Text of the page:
Skip to content to avoid repetitive links

Oak Pests - A Guide to Major Insects, Diseases, Air Pollution and Chemical Injury)

[ Contents ] [ PreviousPrevious ] [ NextNext ] [ Go Back to ]

Spongipellis pachydon

Importance. -- Irpex canker, caused by S. pachydon, occurs most frequently on red oaks. Incidence of this disease varies greatly in different areas. It is the least common of the canker rots found on oaks, affecting only a small percentage of the trees. However, the decay under Irpex cankers extends above and below the canker face as much as 8 feet (2.4 m). The rate of decay is unknown.

Identifying the Fungus (figure 51). -- The conks of S. pachydon are 1 to 5 inches (2.5 to 12 cm) wide and creamy white, yellowing with age. They have short, jagged "teeth" on the lower surface. Conks usually occur during late summer and fall.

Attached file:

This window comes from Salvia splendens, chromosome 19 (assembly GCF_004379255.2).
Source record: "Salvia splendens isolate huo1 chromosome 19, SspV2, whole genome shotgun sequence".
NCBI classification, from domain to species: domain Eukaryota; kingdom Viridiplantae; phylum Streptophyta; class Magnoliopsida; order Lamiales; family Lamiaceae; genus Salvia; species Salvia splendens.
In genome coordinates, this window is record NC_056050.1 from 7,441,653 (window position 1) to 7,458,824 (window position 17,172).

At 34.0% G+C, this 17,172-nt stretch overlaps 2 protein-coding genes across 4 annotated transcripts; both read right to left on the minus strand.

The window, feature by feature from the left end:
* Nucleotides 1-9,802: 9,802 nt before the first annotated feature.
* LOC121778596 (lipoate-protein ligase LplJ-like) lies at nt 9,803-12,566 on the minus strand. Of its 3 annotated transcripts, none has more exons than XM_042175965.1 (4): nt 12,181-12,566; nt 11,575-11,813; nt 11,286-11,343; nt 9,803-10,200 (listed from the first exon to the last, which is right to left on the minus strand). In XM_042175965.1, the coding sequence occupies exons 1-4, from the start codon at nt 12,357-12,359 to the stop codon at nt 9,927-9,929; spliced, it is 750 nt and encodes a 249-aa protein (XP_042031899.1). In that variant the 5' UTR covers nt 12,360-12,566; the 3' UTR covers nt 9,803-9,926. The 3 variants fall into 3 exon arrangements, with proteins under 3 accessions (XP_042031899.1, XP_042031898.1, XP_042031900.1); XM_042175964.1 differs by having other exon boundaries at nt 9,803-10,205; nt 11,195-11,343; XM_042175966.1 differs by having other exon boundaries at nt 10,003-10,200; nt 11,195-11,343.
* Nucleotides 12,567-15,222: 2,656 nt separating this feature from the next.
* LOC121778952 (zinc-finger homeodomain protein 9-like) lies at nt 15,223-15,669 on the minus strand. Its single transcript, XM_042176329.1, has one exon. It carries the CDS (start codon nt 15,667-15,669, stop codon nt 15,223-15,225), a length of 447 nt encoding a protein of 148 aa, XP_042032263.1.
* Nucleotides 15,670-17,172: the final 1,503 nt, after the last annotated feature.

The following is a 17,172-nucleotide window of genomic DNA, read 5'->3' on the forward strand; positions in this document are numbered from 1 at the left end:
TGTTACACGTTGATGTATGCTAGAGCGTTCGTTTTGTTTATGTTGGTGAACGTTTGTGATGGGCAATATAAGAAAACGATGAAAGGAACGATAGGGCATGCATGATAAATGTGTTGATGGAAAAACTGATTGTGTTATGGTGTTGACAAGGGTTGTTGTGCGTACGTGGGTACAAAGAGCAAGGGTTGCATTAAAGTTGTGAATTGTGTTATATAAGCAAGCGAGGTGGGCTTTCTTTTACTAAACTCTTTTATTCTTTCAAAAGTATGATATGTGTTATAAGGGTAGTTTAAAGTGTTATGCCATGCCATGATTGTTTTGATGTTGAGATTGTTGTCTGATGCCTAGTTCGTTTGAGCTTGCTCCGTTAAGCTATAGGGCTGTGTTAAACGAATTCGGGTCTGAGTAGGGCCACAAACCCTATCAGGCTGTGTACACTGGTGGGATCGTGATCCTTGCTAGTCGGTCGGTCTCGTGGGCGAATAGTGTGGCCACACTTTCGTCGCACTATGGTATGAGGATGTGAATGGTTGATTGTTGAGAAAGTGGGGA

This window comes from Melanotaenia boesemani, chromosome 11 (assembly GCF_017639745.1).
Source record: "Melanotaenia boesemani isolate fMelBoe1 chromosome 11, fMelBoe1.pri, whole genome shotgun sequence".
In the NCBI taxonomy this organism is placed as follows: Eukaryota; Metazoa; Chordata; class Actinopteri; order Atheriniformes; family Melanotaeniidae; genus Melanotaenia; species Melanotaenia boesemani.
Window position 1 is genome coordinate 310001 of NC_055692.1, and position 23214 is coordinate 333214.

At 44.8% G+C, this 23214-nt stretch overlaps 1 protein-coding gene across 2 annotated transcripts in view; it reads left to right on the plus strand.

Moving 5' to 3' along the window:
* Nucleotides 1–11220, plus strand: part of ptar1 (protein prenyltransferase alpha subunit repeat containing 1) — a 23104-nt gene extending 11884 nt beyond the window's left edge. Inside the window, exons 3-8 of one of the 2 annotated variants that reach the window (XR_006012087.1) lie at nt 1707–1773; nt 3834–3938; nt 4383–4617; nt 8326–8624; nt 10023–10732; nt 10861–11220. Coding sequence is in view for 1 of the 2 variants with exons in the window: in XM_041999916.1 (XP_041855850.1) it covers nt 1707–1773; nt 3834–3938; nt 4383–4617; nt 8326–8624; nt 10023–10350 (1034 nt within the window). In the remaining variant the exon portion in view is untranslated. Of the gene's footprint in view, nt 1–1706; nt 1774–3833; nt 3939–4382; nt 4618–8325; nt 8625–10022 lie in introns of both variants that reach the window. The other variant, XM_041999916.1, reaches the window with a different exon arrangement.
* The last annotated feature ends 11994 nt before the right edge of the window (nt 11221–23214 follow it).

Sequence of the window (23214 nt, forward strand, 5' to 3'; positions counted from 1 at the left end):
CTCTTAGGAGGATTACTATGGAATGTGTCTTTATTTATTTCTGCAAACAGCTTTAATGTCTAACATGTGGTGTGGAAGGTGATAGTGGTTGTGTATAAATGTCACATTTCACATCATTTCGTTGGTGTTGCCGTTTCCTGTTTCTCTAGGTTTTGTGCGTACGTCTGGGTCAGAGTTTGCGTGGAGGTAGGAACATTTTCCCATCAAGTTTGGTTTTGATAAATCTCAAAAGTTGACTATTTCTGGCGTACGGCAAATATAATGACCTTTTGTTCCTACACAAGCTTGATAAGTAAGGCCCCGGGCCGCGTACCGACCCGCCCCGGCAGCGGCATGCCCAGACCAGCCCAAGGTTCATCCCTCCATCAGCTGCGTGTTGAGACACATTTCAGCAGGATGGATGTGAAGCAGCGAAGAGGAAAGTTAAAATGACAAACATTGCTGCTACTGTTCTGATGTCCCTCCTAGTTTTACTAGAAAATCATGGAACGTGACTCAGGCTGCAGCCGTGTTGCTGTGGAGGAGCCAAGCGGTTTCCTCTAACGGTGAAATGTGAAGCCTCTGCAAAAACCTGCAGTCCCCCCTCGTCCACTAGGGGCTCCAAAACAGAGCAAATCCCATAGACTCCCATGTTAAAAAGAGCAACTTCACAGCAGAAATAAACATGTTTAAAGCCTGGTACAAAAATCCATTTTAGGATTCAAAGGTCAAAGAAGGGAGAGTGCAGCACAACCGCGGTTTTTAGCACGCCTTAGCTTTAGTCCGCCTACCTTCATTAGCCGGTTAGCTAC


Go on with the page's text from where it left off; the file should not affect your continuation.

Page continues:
Identifying the Injury. -- Infections are associated with dead branch stubs. Irregular cankers up to 2 feet (0.6 m) long may develop. There is white rot in the heartwood behind these cankers. The canker face will have a number of sunken areas with swollen margins resulting from callus tissue formation.

Biology. -- Reproduction is by means of microscopic spores, produced and released by the conks each fall. The spores are spread by the wind to branch stubs on susceptible trees where infection occurs. The wood is decayed and the cambium killed, causing progressively larger cankers.

Control. -- Control measures are similar to those described for hispidus cankers.


Figure 51
Figure 51 (cross section)
Figure 51. -- Spongipellis pachydon conks on canker surface, including cross section.
[ Contents ] [ PreviousPrevious ] [ NextNext ] [ Go Back to ]